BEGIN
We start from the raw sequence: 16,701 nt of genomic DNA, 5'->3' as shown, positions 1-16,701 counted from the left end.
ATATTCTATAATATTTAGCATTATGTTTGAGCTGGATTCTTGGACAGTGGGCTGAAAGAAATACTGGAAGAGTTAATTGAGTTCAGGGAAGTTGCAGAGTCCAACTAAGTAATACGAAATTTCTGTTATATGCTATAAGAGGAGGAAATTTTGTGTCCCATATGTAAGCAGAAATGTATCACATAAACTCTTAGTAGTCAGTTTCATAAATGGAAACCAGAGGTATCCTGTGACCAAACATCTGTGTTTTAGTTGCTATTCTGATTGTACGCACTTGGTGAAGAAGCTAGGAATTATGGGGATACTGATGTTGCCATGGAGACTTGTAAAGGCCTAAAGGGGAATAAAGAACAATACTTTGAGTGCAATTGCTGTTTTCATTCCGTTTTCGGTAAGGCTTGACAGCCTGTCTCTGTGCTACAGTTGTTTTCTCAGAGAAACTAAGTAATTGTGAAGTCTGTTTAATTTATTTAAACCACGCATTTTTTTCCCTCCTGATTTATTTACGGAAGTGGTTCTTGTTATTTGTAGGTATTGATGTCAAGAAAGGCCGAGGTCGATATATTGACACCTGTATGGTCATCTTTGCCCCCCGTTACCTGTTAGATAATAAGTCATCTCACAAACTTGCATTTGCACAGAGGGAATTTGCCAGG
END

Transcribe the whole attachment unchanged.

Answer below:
We start from the raw sequence: 16,701 nt of genomic DNA, 5'->3' as shown, positions 1-16,701 counted from the left end.
ATATTCTATAATATTTAGCATTATGTTTGAGCTGGATTCTTGGACAGTGGGCTGAAAGAAATACTGGAAGAGTTAATTGAGTTCAGGGAAGTTGCAGAGTCCAACTAAGTAATACGAAATTTCTGTTATATGCTATAAGAGGAGGAAATTTTGTGTCCCATATGTAAGCAGAAATGTATCACATAAACTCTTAGTAGTCAGTTTCATAAATGGAAACCAGAGGTATCCTGTGACCAAACATCTGTGTTTTAGTTGCTATTCTGATTGTACGCACTTGGTGAAGAAGCTAGGAATTATGGGGATACTGATGTTGCCATGGAGACTTGTAAAGGCCTAAAGGGGAATAAAGAACAATACTTTGAGTGCAATTGCTGTTTTCATTCCGTTTTCGGTAAGGCTTGACAGCCTGTCTCTGTGCTACAGTTGTTTTCTCAGAGAAACTAAGTAATTGTGAAGTCTGTTTAATTTATTTAAACCACGCATTTTTTTCCCTCCTGATTTATTTACGGAAGTGGTTCTTGTTATTTGTAGGTATTGATGTCAAGAAAGGCCGAGGTCGATATATTGACACCTGTATGGTCATCTTTGCCCCCCGTTACCTGTTAGATAATAAGTCATCTCACAAACTTGCATTTGCACAGAGGGAATTTGCCAGG